What Did One Turkey Say To The Other?
By: Stephanie Benney
Tina Turkey was quite a looker and had her eye on Tom Turkey. They had engaged in some mild flirtation for some time now, but Tina was tired of these games. “Make your move, Big Tom!”, she would think. Just as if Tom could read Tina’s mind, he was beating himself up for being such a wuss and convinced himself to grow a bigger set and ask her out.
Their first date was spent promenading around the lush, green hillsides and gazing up at the stars. Pretty soon, hours went by like seconds and days turned into months. Tom would lose himself in Tina’s eyes and the exhilarating conversation. They would often start off having light, playful conversations, but always ended up delving into each other’s souls and other high-octane topics.
One day, Tom found Tina sitting behind a tree crying. She had received some bad news and was reluctant to tell Tom; she didn’t want to upset him. He convinced her that no matter what, she could talk to him about anything. Tina began to tell Tom about her cousin, Trixie, who lived on a neighboring farm. Trixie, along with her children and the other members of her community, were forced to leave the farm they had loved and called their home for years. These new farms sounded more like torture chambers and barely allowed enough room for the turkeys to turn around in a circle. Tina was outraged! She was going to get to the bottom of this; no one messes with her family and loved ones and gets away with it.
Tina began to do a little investigating and research. She understood and accepted that all species serve a purpose. You may not always like it, but it is what it is. She found out that the traditional Thanksgiving turkey is now different than it was 50 years ago. Today, 99% of all turkeys raised in the U.S. are “Broadbreasted White”. This means that they are raised in extremely confined areas on factory farms. It was all starting to make sense to her now. Her cousin, Trixie had been moved to one of these factory farms.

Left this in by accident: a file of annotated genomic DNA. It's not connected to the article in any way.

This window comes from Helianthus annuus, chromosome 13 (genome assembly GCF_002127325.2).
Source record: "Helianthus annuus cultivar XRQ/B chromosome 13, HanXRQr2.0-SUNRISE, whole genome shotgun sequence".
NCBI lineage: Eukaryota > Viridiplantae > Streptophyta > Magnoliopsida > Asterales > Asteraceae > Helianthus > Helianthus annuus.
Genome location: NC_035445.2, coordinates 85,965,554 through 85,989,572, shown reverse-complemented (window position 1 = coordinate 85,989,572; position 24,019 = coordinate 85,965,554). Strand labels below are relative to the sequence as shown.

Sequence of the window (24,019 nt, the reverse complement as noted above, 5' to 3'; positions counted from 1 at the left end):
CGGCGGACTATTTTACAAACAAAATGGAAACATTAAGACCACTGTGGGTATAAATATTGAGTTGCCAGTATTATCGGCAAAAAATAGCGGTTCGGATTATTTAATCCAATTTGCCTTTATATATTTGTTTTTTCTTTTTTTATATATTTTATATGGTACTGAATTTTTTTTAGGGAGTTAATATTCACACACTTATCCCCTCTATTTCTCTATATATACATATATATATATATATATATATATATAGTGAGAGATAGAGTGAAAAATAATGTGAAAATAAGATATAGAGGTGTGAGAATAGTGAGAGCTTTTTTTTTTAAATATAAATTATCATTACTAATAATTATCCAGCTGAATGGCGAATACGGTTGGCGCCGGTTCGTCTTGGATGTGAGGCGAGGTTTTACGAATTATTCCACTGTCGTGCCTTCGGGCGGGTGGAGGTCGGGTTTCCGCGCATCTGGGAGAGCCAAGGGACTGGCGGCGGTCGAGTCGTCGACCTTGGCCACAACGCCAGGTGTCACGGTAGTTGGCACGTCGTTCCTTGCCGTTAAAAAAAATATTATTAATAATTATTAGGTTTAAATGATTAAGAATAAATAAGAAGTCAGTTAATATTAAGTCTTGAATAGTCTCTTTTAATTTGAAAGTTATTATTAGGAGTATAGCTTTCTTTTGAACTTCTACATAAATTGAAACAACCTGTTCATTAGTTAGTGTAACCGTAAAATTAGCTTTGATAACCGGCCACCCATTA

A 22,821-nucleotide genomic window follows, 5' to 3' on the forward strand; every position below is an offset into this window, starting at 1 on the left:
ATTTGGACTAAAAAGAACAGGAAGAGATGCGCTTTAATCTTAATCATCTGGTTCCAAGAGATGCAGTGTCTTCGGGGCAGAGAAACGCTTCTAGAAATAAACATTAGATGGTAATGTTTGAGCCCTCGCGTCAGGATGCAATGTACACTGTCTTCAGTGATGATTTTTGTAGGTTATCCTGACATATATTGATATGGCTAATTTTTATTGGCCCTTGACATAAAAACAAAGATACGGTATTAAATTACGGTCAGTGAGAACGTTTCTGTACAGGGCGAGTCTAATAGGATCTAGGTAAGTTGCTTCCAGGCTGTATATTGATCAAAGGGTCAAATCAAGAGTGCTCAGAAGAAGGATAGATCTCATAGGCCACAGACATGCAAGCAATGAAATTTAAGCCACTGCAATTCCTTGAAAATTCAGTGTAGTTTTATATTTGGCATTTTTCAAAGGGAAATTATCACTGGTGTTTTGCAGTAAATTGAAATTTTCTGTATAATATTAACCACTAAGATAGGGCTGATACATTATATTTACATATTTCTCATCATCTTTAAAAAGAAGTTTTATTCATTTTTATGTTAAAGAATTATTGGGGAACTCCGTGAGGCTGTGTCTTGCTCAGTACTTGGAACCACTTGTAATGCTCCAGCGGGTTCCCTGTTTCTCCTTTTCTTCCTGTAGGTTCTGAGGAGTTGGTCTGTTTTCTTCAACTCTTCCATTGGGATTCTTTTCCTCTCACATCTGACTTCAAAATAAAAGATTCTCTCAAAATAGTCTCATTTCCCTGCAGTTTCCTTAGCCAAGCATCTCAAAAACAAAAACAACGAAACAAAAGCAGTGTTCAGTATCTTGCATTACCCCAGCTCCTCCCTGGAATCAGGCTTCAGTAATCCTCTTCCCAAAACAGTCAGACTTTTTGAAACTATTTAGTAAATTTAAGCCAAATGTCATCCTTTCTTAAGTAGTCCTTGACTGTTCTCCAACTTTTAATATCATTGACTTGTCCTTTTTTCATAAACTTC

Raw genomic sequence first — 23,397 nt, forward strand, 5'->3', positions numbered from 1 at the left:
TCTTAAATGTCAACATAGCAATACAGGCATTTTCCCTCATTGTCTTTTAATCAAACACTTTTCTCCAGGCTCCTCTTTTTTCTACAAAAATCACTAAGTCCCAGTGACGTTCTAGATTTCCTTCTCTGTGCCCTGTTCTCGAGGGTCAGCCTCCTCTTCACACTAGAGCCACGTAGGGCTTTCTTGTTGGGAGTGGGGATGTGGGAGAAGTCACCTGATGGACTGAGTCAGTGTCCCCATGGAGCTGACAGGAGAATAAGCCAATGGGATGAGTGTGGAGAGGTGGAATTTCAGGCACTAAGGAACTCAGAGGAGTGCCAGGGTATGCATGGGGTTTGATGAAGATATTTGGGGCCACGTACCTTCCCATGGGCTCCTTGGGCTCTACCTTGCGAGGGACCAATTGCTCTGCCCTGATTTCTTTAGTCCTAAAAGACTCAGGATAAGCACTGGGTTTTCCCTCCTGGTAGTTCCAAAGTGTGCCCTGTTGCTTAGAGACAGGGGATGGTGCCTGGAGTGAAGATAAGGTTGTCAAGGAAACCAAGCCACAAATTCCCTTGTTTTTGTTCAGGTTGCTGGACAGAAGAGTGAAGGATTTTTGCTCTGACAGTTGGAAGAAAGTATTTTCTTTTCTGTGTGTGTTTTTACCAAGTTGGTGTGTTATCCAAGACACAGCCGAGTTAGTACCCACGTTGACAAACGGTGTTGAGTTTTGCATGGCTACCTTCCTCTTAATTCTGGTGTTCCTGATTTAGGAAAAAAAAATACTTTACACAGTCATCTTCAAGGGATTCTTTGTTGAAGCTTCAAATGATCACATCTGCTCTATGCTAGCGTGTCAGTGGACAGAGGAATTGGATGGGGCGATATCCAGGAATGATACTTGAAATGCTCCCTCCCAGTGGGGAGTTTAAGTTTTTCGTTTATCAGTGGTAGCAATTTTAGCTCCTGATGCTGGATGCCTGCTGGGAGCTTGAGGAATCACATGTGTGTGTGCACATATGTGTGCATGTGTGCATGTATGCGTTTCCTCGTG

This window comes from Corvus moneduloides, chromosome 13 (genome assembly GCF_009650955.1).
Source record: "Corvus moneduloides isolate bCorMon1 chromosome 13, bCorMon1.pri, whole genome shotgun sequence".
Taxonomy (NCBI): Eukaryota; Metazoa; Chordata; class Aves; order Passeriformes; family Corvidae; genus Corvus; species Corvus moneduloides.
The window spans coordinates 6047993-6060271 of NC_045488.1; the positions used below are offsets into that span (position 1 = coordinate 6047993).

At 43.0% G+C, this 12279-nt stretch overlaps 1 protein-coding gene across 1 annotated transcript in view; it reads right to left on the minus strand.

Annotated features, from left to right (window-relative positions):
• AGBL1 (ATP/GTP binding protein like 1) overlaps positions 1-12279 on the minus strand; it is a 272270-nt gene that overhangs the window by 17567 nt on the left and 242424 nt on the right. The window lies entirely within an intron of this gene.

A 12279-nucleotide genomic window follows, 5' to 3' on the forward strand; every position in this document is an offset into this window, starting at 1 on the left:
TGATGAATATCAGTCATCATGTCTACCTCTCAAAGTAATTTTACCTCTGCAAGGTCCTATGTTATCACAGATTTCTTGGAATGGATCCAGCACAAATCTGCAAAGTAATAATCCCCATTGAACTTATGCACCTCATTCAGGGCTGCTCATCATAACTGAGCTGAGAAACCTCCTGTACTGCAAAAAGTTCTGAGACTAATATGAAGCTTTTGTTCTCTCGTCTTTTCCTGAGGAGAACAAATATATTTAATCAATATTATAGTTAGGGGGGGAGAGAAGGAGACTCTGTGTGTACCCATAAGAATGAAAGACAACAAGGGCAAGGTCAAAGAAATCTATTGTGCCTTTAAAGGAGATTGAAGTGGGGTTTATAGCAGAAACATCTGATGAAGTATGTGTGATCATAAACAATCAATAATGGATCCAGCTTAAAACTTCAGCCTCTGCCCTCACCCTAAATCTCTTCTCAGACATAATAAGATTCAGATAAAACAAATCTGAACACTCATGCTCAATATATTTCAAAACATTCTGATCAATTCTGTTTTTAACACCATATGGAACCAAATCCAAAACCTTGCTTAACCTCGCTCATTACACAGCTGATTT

Later that evening over dinner, Tina began to tell Tom that the turkeys produced on these factory farms are done so for their large, white meat breasts. Tom was in utter shock as he continued to listen. Tina told him that the turkeys are also forced to eat foods and chemicals that were unhealthy for them. “But we eat grasses and bugs, Tina! How can they force them to eat grains and chemicals?”
Tina began to cry as she told Tom that on these farms, turkeys were no longer allowed to lovingly create a family on their own. Because of all of the grains and chemicals, the breasts of these turkeys are so large, they cannot reproduce naturally. Instead, they are impregnated via artificial insemination.
Tina and Tom felt truly blessed to be Heritage Turkeys. They are free to roam through the pastures, eat a variety of grasses and bugs. They were thankful for the groups like the American Livestock Breeds Conservancy and Slow Food USA for helping re-introduce various breeds of turkeys. It is the highest honor to be a Heritage Bird and it is a name worn with pride.
Tom admired Tina’s strength and passion and could never see himself with any other turkey. He proposed marriage one beautiful fall morning and the wedding followed that spring. They just found out they are expecting a little one.
For more information on Heritage Birds, please visit:
Heritage Foods USA
New England Heritage Breeds Conservancy
American Livestock Breeds Conservancy
Slow Foods USA
Stephanie Benney is a “Sustainable Visionary” and also the new Pittsburgh Representative for Fuzed Marketing, where she helps companies increase their brand presence. firstname.lastname@example.org